Preptober Planning And How I’m Aiming to Survive NaNoWriMo This November

It’s October! And if you’re a part of the writing community or know anyone who is, then you know that October is just code for PREPTOBER!


For those of you reading this that somehow don’t know about Preptober, allow me to explain briefly.


Preptober is the month where writers from all levels and walks of life, buckle down and start planning and prepping to write their novel. It’s a month of researching, outlining, beat sheets, workshops, webinars, stationary buying and heavy consumption of coffee (maybe even wine.)


During this month, writers everywhere, prepare as much as they can BEFORE the big event in November, National Novel Writing Month.


During NaNoWriMo, writers are challenged to write 50k words in just thirty days! The more preparation, the better prepared writing of the actual novel will be, and it’s no wonder why so many writers take advantage of Preptober!


I joined NaNoWriMo July 2019, taking part in 3 Camp NaNoWriMo's and 1 NaNoWriMo since. I have yet to hit any of my goals, as I always fall behind my expected word count. And that’s mostly because I didn’t take full advantage of preparing beforehand. Seldom life gets in the way and forces me to have to abandon my project entirely.


This year, I will take part in NaNoWriMo again, and I am taking full advantage of preparing beforehand. I have uttered "Preptober" from my mouth at least 205 times. And yes, I’ve counted.


My Preptober is packed with writing craft books, workshops and webinars, a handwritten outline and lots and lots of caffeine, preferably coffee. French vanilla coffee. With caramel macchiato creamer. So yummy.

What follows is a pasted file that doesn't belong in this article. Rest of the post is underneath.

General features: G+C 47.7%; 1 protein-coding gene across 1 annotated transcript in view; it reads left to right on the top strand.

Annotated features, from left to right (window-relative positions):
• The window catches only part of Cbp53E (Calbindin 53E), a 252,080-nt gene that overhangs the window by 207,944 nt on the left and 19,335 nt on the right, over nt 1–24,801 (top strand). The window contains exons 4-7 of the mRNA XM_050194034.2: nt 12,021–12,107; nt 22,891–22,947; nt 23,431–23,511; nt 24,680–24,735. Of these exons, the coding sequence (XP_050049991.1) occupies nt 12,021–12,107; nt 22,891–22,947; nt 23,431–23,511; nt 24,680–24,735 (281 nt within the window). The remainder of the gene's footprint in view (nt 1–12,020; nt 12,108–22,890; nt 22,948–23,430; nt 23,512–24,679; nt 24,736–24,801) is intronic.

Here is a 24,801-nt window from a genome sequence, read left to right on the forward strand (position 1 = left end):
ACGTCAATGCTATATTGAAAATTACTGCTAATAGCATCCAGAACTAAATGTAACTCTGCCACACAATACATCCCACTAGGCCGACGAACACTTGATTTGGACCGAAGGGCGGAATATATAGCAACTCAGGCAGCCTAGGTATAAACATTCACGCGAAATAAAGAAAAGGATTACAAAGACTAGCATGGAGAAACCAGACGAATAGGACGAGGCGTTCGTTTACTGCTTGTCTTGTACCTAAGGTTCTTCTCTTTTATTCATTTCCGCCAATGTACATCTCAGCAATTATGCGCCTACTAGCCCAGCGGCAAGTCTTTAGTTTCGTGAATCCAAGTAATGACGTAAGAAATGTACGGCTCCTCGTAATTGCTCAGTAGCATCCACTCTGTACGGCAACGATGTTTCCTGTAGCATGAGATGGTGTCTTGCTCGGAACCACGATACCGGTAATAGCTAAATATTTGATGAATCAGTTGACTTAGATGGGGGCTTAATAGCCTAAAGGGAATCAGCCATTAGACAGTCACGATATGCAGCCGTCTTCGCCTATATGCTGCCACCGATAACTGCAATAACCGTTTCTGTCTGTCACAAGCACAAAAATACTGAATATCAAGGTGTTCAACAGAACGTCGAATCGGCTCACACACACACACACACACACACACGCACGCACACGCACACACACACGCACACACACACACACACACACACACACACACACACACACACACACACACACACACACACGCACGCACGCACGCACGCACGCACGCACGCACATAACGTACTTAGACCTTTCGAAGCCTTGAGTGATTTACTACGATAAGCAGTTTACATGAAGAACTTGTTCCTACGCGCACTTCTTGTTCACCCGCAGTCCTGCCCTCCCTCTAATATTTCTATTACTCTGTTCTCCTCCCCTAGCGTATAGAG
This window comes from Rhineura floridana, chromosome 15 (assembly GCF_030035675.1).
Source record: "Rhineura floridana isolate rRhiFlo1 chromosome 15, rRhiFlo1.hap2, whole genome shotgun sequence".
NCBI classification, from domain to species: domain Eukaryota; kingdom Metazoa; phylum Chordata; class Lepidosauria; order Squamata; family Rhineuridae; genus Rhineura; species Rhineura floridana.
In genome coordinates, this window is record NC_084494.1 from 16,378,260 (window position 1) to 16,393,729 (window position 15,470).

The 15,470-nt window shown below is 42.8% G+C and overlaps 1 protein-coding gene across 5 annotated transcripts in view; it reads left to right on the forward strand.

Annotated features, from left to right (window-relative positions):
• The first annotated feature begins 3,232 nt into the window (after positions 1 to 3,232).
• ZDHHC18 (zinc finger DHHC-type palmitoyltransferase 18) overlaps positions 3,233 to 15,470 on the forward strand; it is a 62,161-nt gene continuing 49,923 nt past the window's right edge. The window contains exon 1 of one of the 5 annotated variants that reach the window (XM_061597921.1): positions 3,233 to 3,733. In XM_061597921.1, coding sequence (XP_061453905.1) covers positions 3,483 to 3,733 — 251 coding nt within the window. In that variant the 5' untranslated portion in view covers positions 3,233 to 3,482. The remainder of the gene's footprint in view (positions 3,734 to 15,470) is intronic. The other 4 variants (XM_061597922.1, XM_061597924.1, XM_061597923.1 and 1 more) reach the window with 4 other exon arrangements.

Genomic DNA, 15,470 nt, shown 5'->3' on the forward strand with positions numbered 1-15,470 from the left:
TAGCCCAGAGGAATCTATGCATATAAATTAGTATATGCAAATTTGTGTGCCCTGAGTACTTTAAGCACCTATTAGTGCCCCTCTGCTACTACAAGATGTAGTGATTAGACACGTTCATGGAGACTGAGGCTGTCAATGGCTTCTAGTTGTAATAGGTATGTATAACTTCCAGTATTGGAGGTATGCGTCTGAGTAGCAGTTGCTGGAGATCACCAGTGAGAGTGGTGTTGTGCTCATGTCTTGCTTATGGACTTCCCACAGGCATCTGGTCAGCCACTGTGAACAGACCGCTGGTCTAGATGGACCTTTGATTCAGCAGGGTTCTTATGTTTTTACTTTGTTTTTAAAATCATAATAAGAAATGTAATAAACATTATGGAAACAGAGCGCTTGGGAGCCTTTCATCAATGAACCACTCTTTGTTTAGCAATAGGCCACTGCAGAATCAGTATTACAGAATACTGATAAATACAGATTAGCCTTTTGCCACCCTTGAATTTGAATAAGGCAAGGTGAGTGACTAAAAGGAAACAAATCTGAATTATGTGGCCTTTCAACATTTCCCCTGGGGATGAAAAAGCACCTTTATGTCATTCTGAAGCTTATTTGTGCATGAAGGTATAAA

Preptober Essentials


Here’s a more in-depth look at my Preptober preparations: (no particular order)

  • Story idea - usually new idea, although for July’s camp NaNoWriMo, I became a rebel writer by participating with an already drafted story

  • Zero draft - for discovery of my novel idea. Nothing in this draft is set in stone. (hence the zero part) I base this draft on brainstorming and questions that sometimes go unanswered, but it’s the starting point of my first draft, guiding me on a journey of learning what my story will ultimately look like in the future

  • Character Sketch/Development - I use K. M. Weiland’s 'Creating Character Arcs' for reference

  • Outline - I prefer to stick to Jessica Brody’s 'Save The Cat Writes A Novel!' for all my 15 beats and plotting

  • Writing Mastery Academy (online) - Jessica Brody’s very own writing academy filled with workshops, webinars and community!

  • Writing software - Scrivener (one of my best friends) for drafting and google docs for back up

  • Stationary and writing supplies - a bullet journal, folders, pens, highlighters, sticky notes, book tabs and other colorful things that I definitely don’t need and doesn't really help me write

  • Novel Music/Playlist - a collection of songs I enjoy listening to while prepping and/or writing

  • Tentative project/WIP name - I just need something to refer to my draft by, instead of “my story”

  • Writing routine - candles, coffee, writing schedule, light exercise, comfy sweater or hoodie